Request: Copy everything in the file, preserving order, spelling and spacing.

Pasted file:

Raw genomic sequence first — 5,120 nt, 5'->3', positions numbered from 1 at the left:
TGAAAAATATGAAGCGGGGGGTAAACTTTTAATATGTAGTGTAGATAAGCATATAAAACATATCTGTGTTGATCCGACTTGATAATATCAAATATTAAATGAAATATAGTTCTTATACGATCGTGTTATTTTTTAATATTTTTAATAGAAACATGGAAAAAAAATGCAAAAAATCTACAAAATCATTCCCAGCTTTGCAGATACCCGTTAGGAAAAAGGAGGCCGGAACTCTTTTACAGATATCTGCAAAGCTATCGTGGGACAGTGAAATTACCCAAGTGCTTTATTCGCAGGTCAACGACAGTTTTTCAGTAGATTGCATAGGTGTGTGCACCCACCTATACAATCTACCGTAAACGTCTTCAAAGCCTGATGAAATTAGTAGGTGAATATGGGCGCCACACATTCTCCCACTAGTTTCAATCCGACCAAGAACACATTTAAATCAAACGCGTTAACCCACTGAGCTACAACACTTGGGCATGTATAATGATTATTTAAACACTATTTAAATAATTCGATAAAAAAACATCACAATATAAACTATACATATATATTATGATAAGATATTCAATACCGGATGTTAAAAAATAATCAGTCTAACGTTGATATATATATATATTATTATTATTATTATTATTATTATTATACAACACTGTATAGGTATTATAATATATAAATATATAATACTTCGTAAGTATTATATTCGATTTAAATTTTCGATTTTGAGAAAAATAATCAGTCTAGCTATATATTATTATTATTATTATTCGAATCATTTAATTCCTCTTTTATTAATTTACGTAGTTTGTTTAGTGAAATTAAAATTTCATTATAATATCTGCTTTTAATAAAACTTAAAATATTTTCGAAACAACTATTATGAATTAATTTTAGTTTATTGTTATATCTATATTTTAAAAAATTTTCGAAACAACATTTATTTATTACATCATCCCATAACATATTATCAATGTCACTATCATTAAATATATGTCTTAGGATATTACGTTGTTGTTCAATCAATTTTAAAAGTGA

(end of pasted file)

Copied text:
Raw genomic sequence first — 5,120 nt, 5'->3', positions numbered from 1 at the left:
TGAAAAATATGAAGCGGGGGGTAAACTTTTAATATGTAGTGTAGATAAGCATATAAAACATATCTGTGTTGATCCGACTTGATAATATCAAATATTAAATGAAATATAGTTCTTATACGATCGTGTTATTTTTTAATATTTTTAATAGAAACATGGAAAAAAAATGCAAAAAATCTACAAAATCATTCCCAGCTTTGCAGATACCCGTTAGGAAAAAGGAGGCCGGAACTCTTTTACAGATATCTGCAAAGCTATCGTGGGACAGTGAAATTACCCAAGTGCTTTATTCGCAGGTCAACGACAGTTTTTCAGTAGATTGCATAGGTGTGTGCACCCACCTATACAATCTACCGTAAACGTCTTCAAAGCCTGATGAAATTAGTAGGTGAATATGGGCGCCACACATTCTCCCACTAGTTTCAATCCGACCAAGAACACATTTAAATCAAACGCGTTAACCCACTGAGCTACAACACTTGGGCATGTATAATGATTATTTAAACACTATTTAAATAATTCGATAAAAAAACATCACAATATAAACTATACATATATATTATGATAAGATATTCAATACCGGATGTTAAAAAATAATCAGTCTAACGTTGATATATATATATATTATTATTATTATTATTATTATTATTATACAACACTGTATAGGTATTATAATATATAAATATATAATACTTCGTAAGTATTATATTCGATTTAAATTTTCGATTTTGAGAAAAATAATCAGTCTAGCTATATATTATTATTATTATTATTCGAATCATTTAATTCCTCTTTTATTAATTTACGTAGTTTGTTTAGTGAAATTAAAATTTCATTATAATATCTGCTTTTAATAAAACTTAAAATATTTTCGAAACAACTATTATGAATTAATTTTAGTTTATTGTTATATCTATATTTTAAAAAATTTTCGAAACAACATTTATTTATTACATCATCCCATAACATATTATCAATGTCACTATCATTAAATATATGTCTTAGGATATTACGTTGTTGTTCAATCAATTTTAAAAGTGA